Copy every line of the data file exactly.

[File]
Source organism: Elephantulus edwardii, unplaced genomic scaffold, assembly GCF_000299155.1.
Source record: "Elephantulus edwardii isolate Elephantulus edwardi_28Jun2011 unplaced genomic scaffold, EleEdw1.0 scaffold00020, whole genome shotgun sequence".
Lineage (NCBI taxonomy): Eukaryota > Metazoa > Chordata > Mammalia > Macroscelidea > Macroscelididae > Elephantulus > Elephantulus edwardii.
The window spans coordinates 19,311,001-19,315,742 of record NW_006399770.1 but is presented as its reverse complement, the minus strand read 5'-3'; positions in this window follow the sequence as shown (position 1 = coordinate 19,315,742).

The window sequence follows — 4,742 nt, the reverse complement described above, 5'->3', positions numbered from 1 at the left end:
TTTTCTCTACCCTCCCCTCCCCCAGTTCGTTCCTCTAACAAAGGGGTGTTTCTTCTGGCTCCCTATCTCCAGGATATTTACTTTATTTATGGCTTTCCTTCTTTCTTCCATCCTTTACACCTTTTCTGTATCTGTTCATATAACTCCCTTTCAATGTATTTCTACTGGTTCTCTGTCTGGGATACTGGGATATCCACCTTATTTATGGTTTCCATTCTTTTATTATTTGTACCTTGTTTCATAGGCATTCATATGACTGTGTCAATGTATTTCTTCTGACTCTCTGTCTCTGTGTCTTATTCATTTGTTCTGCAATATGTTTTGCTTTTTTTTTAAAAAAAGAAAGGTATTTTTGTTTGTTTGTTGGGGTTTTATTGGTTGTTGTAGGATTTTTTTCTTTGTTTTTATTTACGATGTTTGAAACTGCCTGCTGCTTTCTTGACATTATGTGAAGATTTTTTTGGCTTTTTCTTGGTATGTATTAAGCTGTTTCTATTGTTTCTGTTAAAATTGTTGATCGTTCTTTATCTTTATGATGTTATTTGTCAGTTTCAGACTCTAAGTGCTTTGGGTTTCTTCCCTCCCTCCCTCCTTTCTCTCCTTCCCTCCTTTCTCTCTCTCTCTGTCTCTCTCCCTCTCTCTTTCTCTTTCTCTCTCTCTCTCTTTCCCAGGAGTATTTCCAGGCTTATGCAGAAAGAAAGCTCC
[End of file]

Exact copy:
Source organism: Elephantulus edwardii, unplaced genomic scaffold, assembly GCF_000299155.1.
Source record: "Elephantulus edwardii isolate Elephantulus edwardi_28Jun2011 unplaced genomic scaffold, EleEdw1.0 scaffold00020, whole genome shotgun sequence".
Lineage (NCBI taxonomy): Eukaryota > Metazoa > Chordata > Mammalia > Macroscelidea > Macroscelididae > Elephantulus > Elephantulus edwardii.
The window spans coordinates 19,311,001-19,315,742 of record NW_006399770.1 but is presented as its reverse complement, the minus strand read 5'-3'; positions in this window follow the sequence as shown (position 1 = coordinate 19,315,742).

The window sequence follows — 4,742 nt, the reverse complement described above, 5'->3', positions numbered from 1 at the left end:
TTTTCTCTACCCTCCCCTCCCCCAGTTCGTTCCTCTAACAAAGGGGTGTTTCTTCTGGCTCCCTATCTCCAGGATATTTACTTTATTTATGGCTTTCCTTCTTTCTTCCATCCTTTACACCTTTTCTGTATCTGTTCATATAACTCCCTTTCAATGTATTTCTACTGGTTCTCTGTCTGGGATACTGGGATATCCACCTTATTTATGGTTTCCATTCTTTTATTATTTGTACCTTGTTTCATAGGCATTCATATGACTGTGTCAATGTATTTCTTCTGACTCTCTGTCTCTGTGTCTTATTCATTTGTTCTGCAATATGTTTTGCTTTTTTTTTAAAAAAAGAAAGGTATTTTTGTTTGTTTGTTGGGGTTTTATTGGTTGTTGTAGGATTTTTTTCTTTGTTTTTATTTACGATGTTTGAAACTGCCTGCTGCTTTCTTGACATTATGTGAAGATTTTTTTGGCTTTTTCTTGGTATGTATTAAGCTGTTTCTATTGTTTCTGTTAAAATTGTTGATCGTTCTTTATCTTTATGATGTTATTTGTCAGTTTCAGACTCTAAGTGCTTTGGGTTTCTTCCCTCCCTCCCTCCTTTCTCTCCTTCCCTCCTTTCTCTCTCTCTCTGTCTCTCTCCCTCTCTCTTTCTCTTTCTCTCTCTCTCTCTTTCCCAGGAGTATTTCCAGGCTTATGCAGAAAGAAAGCTCC